Code Name S.T.E.A.M. Review

Tense Strategy And Honest Abe
by Kimberley Wallace on Mar 11, 2015 at 07:00 AM
Reviewed on 3DS
Publisher Nintendo
Developer Intelligent Systems
Rating Teen

Intelligent Systems is one of my favorite developers. Best known for Advanced Wars and Fire Emblem, it has continued to make top-tier strategy games for decades. These developers have a knack for creating tension, making you battle for every victory. Code Name: S.T.E.A.M. retains many of the developers' signature strengths, but interruptions in the action tarnish the fun.

Intelligent Systems went all out with something completely different for this new IP. Code Name: S.T.E.A.M's premise is delightfully zany: You're recruited by Abraham Lincoln to defeat invading extraterrestrials. Along the way, you enlist the help of new teammates from classics such as The Wizard of Oz and Tom Sawyer. Unfortunately, the narrative is rarely exciting and functions more to set up your next alien pursuit. Don't expect fun conversations between characters or kooky antics to match the offbeat premise.

Thankfully, the actual missions are exciting. Intelligent Systems has provided a delightfully fun battle system. Steam power dictates everything you do, from your movement to launching an attack. Once you're out of steam, you can't take any more actions. However, you don't have to use all your steam in a turn; leaving some in a tank means that if an enemy gets in your line-of-sight, you can launch a devastating counterattack. I enjoyed playing around with this system and contemplating every turn. If I didn't want to waste steam traveling to enemies, I just waited until they came to me - then launched a counterattack. On the other hand, if I knew I had enough power to kill an enemy, I wouldn't hold back.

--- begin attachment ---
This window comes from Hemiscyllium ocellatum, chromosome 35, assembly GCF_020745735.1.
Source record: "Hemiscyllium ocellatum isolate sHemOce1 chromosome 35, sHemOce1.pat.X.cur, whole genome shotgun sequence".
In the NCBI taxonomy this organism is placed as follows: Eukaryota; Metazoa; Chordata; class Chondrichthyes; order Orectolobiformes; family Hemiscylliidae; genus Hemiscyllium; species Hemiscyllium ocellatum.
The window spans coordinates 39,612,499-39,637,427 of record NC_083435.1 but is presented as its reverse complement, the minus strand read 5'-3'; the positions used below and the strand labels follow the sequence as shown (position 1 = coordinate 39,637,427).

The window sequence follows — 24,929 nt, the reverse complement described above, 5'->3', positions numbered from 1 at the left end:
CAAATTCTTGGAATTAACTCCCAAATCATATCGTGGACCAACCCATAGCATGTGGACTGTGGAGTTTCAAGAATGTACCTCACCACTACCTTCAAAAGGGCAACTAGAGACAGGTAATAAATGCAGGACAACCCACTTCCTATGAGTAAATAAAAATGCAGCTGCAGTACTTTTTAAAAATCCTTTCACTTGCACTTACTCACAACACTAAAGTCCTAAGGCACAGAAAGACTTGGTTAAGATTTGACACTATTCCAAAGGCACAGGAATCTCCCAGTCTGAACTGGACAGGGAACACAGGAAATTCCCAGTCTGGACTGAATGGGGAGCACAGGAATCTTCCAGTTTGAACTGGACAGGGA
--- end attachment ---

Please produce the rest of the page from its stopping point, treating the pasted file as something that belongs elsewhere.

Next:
Code Name: S.T.E.A.M.'s biggest assets are its variety and unpredictability. Some missions require you to escort characters or detonate bombs in a certain amount of turns, while others have you holding off a huge monster from storming your base. Going through the story mode, you unlock new characters that can change your battle strategy left and right. You can only pick four characters to have on the battlefield at once, but each brings something unique to the table, like sniping attacks or providing your party extra steam. Also littered on the battlefield are gears and money that are essential to weapon and jetpack upgrades, but can be risky to go after. I had many times where I had to weigh taking a longer route against reaping the potential benefits. I liked having something extra to collect and being rewarded for doing so.

My favorite part is how thought-intensive every battle becomes; positioning is extremely important, and one rash move can be costly. Maps challenge you with different enemies and terrain, and sometimes you can't prepare for what's ahead. Foes often call for reinforcements and special enemies, such as eye stalkers who appear out of thin air, can't be attacked, and flood you with heavy damage if you end your turn in their proximity. Paying attention to enemy types is important because they all pose their own threats, such as stunning your army or healing their buddies. I was addicted to beating every mission, seeking out the best vantage points, trying out new characters, and besting massive bosses.